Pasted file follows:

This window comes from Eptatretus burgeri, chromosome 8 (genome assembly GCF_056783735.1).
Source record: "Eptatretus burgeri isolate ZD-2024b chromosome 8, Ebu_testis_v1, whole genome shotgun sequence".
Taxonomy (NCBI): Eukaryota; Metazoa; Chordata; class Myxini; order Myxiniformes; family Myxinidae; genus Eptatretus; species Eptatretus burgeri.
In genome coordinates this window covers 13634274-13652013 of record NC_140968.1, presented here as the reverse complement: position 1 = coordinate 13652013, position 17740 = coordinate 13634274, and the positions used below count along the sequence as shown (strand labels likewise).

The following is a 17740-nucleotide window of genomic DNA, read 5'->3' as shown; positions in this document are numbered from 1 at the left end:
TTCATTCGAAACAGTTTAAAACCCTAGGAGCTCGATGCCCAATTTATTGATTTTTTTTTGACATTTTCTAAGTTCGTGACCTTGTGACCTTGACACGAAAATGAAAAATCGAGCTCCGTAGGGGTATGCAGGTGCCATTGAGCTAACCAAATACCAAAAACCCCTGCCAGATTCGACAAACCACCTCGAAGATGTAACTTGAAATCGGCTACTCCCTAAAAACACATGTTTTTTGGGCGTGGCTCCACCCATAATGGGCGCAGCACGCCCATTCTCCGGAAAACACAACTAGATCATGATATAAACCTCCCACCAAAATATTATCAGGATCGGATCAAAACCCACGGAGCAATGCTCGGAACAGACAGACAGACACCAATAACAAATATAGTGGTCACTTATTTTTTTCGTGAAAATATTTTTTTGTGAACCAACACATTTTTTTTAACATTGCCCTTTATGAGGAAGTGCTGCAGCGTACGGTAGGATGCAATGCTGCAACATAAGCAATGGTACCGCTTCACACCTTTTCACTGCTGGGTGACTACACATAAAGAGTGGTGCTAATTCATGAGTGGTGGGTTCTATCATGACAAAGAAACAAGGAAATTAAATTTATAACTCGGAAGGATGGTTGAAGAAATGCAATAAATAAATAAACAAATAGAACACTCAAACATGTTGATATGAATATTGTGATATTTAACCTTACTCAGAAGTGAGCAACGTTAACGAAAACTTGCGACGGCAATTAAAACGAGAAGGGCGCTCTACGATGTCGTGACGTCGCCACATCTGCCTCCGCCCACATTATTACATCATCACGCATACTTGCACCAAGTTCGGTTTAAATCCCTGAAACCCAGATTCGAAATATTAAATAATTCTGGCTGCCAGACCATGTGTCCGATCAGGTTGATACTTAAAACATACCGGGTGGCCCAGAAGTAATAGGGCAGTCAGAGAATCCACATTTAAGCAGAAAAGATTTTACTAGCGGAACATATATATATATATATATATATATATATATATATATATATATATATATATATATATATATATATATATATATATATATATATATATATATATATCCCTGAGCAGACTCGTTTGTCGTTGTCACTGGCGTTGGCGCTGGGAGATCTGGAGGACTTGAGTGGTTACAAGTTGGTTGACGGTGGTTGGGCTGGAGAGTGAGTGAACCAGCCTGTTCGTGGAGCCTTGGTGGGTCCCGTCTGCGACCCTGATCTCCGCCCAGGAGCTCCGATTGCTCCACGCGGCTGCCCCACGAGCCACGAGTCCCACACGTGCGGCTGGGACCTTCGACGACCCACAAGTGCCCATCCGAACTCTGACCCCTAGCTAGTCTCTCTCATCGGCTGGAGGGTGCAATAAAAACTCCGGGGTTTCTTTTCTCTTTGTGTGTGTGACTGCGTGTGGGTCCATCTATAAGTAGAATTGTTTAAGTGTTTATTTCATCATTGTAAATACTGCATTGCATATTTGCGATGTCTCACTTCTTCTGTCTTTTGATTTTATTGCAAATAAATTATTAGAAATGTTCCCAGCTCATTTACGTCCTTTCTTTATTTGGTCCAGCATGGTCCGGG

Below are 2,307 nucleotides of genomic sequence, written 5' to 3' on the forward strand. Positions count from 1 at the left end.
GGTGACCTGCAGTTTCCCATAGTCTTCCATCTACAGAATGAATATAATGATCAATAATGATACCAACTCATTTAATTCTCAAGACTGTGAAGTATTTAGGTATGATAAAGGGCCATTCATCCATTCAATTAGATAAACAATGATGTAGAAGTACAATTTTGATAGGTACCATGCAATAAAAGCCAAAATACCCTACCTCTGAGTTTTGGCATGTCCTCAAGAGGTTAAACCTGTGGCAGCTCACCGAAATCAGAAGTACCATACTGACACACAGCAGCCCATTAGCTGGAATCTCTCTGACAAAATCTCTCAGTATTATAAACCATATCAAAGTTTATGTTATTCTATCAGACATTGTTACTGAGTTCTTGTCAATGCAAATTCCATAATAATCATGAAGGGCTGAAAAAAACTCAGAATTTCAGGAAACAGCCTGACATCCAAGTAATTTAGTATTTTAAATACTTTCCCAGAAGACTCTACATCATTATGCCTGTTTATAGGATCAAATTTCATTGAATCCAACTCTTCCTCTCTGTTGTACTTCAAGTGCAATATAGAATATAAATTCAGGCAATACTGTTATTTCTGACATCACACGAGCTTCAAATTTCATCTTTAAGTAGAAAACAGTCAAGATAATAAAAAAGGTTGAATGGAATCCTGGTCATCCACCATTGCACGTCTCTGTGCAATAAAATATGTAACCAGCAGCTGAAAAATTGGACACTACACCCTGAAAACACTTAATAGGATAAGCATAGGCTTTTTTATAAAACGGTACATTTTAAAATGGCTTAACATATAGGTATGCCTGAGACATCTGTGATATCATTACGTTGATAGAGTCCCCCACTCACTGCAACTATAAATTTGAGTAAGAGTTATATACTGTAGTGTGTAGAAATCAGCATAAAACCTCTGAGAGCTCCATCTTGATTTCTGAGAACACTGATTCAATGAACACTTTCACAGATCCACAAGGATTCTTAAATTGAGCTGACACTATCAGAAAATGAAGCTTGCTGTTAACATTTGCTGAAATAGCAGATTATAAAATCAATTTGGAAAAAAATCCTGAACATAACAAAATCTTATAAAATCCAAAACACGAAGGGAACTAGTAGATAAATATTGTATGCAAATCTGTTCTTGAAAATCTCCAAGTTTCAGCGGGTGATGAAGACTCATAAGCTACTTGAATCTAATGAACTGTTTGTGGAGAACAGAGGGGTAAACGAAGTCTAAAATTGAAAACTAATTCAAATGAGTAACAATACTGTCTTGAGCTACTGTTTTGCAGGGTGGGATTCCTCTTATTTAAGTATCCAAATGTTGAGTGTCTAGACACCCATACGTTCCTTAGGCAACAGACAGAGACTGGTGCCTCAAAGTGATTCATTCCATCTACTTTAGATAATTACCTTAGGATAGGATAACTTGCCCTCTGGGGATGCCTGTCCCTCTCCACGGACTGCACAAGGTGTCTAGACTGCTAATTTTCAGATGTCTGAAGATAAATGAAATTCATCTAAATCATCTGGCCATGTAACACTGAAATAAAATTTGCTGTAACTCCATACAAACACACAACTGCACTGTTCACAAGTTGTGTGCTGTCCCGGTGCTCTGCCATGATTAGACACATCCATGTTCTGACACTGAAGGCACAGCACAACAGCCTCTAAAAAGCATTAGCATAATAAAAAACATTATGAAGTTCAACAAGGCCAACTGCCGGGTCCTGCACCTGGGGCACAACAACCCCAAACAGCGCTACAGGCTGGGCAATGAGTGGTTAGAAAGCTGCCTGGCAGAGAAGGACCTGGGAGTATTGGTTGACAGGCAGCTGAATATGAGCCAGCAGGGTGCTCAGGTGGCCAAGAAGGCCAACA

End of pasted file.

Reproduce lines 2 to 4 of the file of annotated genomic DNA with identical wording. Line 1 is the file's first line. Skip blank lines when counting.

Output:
Source record: "Eptatretus burgeri isolate ZD-2024b chromosome 8, Ebu_testis_v1, whole genome shotgun sequence".
Taxonomy (NCBI): Eukaryota; Metazoa; Chordata; class Myxini; order Myxiniformes; family Myxinidae; genus Eptatretus; species Eptatretus burgeri.
In genome coordinates this window covers 13634274-13652013 of record NC_140968.1, presented here as the reverse complement: position 1 = coordinate 13652013, position 17740 = coordinate 13634274, and the positions used below count along the sequence as shown (strand labels likewise).